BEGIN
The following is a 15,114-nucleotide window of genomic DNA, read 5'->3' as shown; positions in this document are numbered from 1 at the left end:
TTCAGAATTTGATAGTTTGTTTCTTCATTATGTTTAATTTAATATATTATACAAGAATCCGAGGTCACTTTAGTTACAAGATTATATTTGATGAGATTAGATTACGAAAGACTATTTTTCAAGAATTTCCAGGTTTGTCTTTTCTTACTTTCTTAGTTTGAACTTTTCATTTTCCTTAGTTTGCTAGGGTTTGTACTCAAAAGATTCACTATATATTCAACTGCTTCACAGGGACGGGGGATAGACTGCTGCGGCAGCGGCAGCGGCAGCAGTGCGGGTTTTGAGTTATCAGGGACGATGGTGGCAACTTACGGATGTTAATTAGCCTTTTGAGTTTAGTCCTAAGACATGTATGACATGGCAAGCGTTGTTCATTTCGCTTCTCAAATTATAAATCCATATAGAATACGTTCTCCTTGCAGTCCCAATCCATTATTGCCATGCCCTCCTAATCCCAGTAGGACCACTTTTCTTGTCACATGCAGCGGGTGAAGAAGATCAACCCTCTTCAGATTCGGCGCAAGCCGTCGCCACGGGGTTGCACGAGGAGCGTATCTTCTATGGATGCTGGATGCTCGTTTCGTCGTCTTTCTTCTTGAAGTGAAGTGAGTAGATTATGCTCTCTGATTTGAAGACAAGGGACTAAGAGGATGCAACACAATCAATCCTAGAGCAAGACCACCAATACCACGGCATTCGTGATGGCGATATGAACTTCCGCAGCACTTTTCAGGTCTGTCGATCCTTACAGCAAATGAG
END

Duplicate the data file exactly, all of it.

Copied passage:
The following is a 15,114-nucleotide window of genomic DNA, read 5'->3' as shown; positions in this document are numbered from 1 at the left end:
TTCAGAATTTGATAGTTTGTTTCTTCATTATGTTTAATTTAATATATTATACAAGAATCCGAGGTCACTTTAGTTACAAGATTATATTTGATGAGATTAGATTACGAAAGACTATTTTTCAAGAATTTCCAGGTTTGTCTTTTCTTACTTTCTTAGTTTGAACTTTTCATTTTCCTTAGTTTGCTAGGGTTTGTACTCAAAAGATTCACTATATATTCAACTGCTTCACAGGGACGGGGGATAGACTGCTGCGGCAGCGGCAGCGGCAGCAGTGCGGGTTTTGAGTTATCAGGGACGATGGTGGCAACTTACGGATGTTAATTAGCCTTTTGAGTTTAGTCCTAAGACATGTATGACATGGCAAGCGTTGTTCATTTCGCTTCTCAAATTATAAATCCATATAGAATACGTTCTCCTTGCAGTCCCAATCCATTATTGCCATGCCCTCCTAATCCCAGTAGGACCACTTTTCTTGTCACATGCAGCGGGTGAAGAAGATCAACCCTCTTCAGATTCGGCGCAAGCCGTCGCCACGGGGTTGCACGAGGAGCGTATCTTCTATGGATGCTGGATGCTCGTTTCGTCGTCTTTCTTCTTGAAGTGAAGTGAGTAGATTATGCTCTCTGATTTGAAGACAAGGGACTAAGAGGATGCAACACAATCAATCCTAGAGCAAGACCACCAATACCACGGCATTCGTGATGGCGATATGAACTTCCGCAGCACTTTTCAGGTCTGTCGATCCTTACAGCAAATGAG